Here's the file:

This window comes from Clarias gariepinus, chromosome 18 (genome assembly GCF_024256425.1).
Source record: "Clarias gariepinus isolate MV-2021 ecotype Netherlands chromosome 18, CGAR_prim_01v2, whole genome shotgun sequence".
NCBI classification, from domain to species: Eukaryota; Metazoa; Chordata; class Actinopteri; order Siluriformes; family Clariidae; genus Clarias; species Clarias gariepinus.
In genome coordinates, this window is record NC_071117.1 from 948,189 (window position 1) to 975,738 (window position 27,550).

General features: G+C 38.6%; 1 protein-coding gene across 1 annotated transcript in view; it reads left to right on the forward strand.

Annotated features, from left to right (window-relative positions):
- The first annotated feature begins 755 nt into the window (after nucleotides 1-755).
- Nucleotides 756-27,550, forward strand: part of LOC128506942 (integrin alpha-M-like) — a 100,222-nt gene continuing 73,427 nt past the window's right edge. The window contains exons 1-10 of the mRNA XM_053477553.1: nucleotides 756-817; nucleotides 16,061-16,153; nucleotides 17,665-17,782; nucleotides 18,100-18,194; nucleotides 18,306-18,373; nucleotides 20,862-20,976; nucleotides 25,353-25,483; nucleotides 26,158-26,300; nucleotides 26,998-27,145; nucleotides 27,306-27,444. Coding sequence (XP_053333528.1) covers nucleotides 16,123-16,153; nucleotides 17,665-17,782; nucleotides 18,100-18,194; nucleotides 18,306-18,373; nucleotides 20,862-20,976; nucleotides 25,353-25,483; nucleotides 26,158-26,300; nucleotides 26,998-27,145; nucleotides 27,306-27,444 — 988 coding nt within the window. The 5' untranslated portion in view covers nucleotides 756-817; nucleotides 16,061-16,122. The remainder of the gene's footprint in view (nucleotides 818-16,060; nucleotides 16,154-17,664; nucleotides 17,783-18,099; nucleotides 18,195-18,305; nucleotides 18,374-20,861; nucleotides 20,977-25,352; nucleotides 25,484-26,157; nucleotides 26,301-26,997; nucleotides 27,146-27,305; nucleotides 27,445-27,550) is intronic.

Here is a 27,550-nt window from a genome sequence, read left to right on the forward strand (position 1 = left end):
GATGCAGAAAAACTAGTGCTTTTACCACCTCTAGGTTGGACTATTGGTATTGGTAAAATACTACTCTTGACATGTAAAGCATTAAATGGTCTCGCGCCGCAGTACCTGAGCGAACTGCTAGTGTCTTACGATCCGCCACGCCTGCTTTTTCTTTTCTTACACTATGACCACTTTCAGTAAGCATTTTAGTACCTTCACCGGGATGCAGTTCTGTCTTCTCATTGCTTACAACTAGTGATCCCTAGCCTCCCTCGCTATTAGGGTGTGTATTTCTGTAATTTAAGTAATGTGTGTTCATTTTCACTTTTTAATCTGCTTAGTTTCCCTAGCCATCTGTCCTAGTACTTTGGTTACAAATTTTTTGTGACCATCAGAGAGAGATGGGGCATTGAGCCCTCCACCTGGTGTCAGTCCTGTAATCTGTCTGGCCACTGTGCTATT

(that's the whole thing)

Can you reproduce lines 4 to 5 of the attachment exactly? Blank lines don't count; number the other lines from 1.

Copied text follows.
In genome coordinates, this window is record NC_071117.1 from 948,189 (window position 1) to 975,738 (window position 27,550).

General features: G+C 38.6%; 1 protein-coding gene across 1 annotated transcript in view; it reads left to right on the forward strand.